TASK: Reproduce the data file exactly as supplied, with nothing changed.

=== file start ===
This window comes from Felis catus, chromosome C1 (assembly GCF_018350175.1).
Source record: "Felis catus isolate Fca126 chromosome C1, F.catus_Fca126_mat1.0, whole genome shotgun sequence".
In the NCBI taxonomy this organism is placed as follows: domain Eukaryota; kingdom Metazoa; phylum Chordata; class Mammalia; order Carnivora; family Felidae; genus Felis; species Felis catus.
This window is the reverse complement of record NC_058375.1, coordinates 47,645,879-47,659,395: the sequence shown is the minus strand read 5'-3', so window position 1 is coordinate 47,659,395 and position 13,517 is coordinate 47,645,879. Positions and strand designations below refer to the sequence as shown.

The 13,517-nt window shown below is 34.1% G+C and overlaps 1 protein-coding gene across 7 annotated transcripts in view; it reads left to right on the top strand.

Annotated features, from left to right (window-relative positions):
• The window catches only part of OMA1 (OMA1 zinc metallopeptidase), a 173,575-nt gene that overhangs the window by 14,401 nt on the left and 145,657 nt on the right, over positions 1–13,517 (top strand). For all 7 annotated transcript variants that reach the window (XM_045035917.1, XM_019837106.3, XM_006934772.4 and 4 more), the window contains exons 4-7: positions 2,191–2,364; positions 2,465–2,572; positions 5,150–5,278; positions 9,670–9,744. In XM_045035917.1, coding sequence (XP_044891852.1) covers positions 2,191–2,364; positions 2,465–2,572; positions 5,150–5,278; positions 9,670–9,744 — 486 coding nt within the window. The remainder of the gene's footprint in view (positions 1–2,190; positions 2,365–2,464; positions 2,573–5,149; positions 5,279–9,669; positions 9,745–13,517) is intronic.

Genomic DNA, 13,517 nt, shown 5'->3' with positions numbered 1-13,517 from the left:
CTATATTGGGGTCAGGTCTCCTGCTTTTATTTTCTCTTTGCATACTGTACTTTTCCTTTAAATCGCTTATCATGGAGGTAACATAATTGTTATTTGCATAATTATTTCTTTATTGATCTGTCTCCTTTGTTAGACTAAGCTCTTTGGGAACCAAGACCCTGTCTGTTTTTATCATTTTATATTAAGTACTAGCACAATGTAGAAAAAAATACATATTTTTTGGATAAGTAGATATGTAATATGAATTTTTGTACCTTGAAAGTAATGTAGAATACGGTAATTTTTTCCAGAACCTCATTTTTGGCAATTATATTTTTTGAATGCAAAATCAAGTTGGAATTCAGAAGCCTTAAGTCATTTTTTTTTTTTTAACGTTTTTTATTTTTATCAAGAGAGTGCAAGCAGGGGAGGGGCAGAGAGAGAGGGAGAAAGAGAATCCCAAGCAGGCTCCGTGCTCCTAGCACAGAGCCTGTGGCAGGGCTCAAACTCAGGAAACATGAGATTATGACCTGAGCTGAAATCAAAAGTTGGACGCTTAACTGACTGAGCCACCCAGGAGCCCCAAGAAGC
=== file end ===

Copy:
This window comes from Felis catus, chromosome C1 (assembly GCF_018350175.1).
Source record: "Felis catus isolate Fca126 chromosome C1, F.catus_Fca126_mat1.0, whole genome shotgun sequence".
In the NCBI taxonomy this organism is placed as follows: domain Eukaryota; kingdom Metazoa; phylum Chordata; class Mammalia; order Carnivora; family Felidae; genus Felis; species Felis catus.
This window is the reverse complement of record NC_058375.1, coordinates 47,645,879-47,659,395: the sequence shown is the minus strand read 5'-3', so window position 1 is coordinate 47,659,395 and position 13,517 is coordinate 47,645,879. Positions and strand designations below refer to the sequence as shown.

The 13,517-nt window shown below is 34.1% G+C and overlaps 1 protein-coding gene across 7 annotated transcripts in view; it reads left to right on the top strand.

Annotated features, from left to right (window-relative positions):
• The window catches only part of OMA1 (OMA1 zinc metallopeptidase), a 173,575-nt gene that overhangs the window by 14,401 nt on the left and 145,657 nt on the right, over positions 1–13,517 (top strand). For all 7 annotated transcript variants that reach the window (XM_045035917.1, XM_019837106.3, XM_006934772.4 and 4 more), the window contains exons 4-7: positions 2,191–2,364; positions 2,465–2,572; positions 5,150–5,278; positions 9,670–9,744. In XM_045035917.1, coding sequence (XP_044891852.1) covers positions 2,191–2,364; positions 2,465–2,572; positions 5,150–5,278; positions 9,670–9,744 — 486 coding nt within the window. The remainder of the gene's footprint in view (positions 1–2,190; positions 2,365–2,464; positions 2,573–5,149; positions 5,279–9,669; positions 9,745–13,517) is intronic.

Genomic DNA, 13,517 nt, shown 5'->3' with positions numbered 1-13,517 from the left:
CTATATTGGGGTCAGGTCTCCTGCTTTTATTTTCTCTTTGCATACTGTACTTTTCCTTTAAATCGCTTATCATGGAGGTAACATAATTGTTATTTGCATAATTATTTCTTTATTGATCTGTCTCCTTTGTTAGACTAAGCTCTTTGGGAACCAAGACCCTGTCTGTTTTTATCATTTTATATTAAGTACTAGCACAATGTAGAAAAAAATACATATTTTTTGGATAAGTAGATATGTAATATGAATTTTTGTACCTTGAAAGTAATGTAGAATACGGTAATTTTTTCCAGAACCTCATTTTTGGCAATTATATTTTTTGAATGCAAAATCAAGTTGGAATTCAGAAGCCTTAAGTCATTTTTTTTTTTTTAACGTTTTTTATTTTTATCAAGAGAGTGCAAGCAGGGGAGGGGCAGAGAGAGAGGGAGAAAGAGAATCCCAAGCAGGCTCCGTGCTCCTAGCACAGAGCCTGTGGCAGGGCTCAAACTCAGGAAACATGAGATTATGACCTGAGCTGAAATCAAAAGTTGGACGCTTAACTGACTGAGCCACCCAGGAGCCCCAAGAAGC